– Yokkabui (Kinpo-cho, Minamisatsuma, Kagoshima Prefecture) –
On August 22 every year in Takahashi district of Kinpo-cho, Minamisatsuma, Kagoshima Prefecture, Yokkabui Festival takes place to pray for avoiding water accidents. This festival is one of Japan’s intangible folk culture assets and has a long history of over 300 years. Its highlight comes when faceless “Ogarappa (big Kappa’ or big water imps)” try to catch children.
At around 9:30 in the morning, a bell rang loudly to announce the start of the festival. Then some young male villagers with masks made of palm tree skins and in nightclothes headed for Tamate Shrine from the Community Hall with straw bags in their hands. The young men impersonating the river spirits are also called “Yokkabui” as they wear nightclothes (yogu-kaburi). They walked around the village led by another group of villagers who kept ringing the bell. Making strange “hyo-hyo” voice, Yokkabui tried to catch children and put them in the straw bags. Folklore has it that those who were put in the bags by Yokkabui do not have to worry about water accidents. Children are probably used to watching scaring scenes on video games, but things are little different when they encounter the real monsters. They screamed and ran away from the faceless pursuers desperately. Grownups watched the children with laughter but they also recall how scary the festival was when they were small children. Yokkabui were even wilder back then to stomp inside the house to find hiding children, they say. Naoya Morizono, 25, said he was “very frightened just hearing the sound of the bell.” At the shrine, nursery school toddlers impersonating “Kogarappa (small Kappa or small water imps)” did sumo wresting, receiving cheers from the audience.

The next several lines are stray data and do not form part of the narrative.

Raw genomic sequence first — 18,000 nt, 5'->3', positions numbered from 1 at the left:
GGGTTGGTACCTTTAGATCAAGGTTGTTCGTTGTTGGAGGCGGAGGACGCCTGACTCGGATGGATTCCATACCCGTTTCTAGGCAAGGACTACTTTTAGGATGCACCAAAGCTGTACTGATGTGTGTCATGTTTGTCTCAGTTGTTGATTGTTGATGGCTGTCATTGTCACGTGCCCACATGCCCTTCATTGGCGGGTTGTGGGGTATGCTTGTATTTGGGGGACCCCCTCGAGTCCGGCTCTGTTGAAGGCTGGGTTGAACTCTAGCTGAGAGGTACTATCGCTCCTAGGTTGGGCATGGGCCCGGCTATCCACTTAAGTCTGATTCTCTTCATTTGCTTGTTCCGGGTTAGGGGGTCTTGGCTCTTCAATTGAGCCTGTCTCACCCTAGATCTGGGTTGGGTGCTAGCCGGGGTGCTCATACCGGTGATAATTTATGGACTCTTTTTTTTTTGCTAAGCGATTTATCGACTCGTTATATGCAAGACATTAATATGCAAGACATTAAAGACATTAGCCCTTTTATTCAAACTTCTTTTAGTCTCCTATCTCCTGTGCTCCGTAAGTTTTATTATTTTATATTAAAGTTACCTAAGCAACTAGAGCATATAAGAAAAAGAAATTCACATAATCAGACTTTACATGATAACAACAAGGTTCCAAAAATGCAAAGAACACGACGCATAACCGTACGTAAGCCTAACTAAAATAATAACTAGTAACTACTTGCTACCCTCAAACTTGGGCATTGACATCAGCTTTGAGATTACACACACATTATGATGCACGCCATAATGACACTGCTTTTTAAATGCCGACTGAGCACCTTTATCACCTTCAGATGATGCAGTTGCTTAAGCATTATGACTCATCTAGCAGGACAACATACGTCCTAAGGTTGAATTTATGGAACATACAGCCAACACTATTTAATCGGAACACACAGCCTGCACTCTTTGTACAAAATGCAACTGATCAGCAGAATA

Hori Rive in the region often caused severe floods on the rice paddles and fields of its surrounding area. There were some accidents with children who stepped into holes and drop-offs in the river. So Yokkabui is telling children how danger it can be to play in the river. A record on the festival is found in a note written in 1695.
(Aug. 31, 2014)